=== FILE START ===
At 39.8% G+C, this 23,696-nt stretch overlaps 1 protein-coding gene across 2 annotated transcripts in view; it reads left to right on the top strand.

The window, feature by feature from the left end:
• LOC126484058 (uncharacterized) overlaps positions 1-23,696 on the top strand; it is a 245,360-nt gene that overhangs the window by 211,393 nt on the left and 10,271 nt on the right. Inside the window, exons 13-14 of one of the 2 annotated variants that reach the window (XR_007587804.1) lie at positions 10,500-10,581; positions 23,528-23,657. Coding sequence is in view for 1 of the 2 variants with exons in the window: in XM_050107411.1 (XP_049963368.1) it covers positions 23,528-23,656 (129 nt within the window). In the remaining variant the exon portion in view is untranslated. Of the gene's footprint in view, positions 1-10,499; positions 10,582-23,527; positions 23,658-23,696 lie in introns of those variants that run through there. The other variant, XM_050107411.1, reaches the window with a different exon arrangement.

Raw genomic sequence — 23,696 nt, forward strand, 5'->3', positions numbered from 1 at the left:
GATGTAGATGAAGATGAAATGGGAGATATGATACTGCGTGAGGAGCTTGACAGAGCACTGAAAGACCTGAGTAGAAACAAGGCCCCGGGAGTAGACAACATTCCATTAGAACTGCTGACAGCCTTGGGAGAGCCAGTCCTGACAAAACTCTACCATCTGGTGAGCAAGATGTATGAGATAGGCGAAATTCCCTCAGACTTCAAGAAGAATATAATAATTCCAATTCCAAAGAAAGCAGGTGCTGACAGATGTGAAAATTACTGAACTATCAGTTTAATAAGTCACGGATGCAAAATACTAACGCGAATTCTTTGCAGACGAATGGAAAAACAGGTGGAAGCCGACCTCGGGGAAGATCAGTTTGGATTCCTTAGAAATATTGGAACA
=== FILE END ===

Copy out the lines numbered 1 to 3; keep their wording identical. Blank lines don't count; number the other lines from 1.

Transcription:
At 39.8% G+C, this 23,696-nt stretch overlaps 1 protein-coding gene across 2 annotated transcripts in view; it reads left to right on the top strand.

The window, feature by feature from the left end:
• LOC126484058 (uncharacterized) overlaps positions 1-23,696 on the top strand; it is a 245,360-nt gene that overhangs the window by 211,393 nt on the left and 10,271 nt on the right. Inside the window, exons 13-14 of one of the 2 annotated variants that reach the window (XR_007587804.1) lie at positions 10,500-10,581; positions 23,528-23,657. Coding sequence is in view for 1 of the 2 variants with exons in the window: in XM_050107411.1 (XP_049963368.1) it covers positions 23,528-23,656 (129 nt within the window). In the remaining variant the exon portion in view is untranslated. Of the gene's footprint in view, positions 1-10,499; positions 10,582-23,527; positions 23,658-23,696 lie in introns of those variants that run through there. The other variant, XM_050107411.1, reaches the window with a different exon arrangement.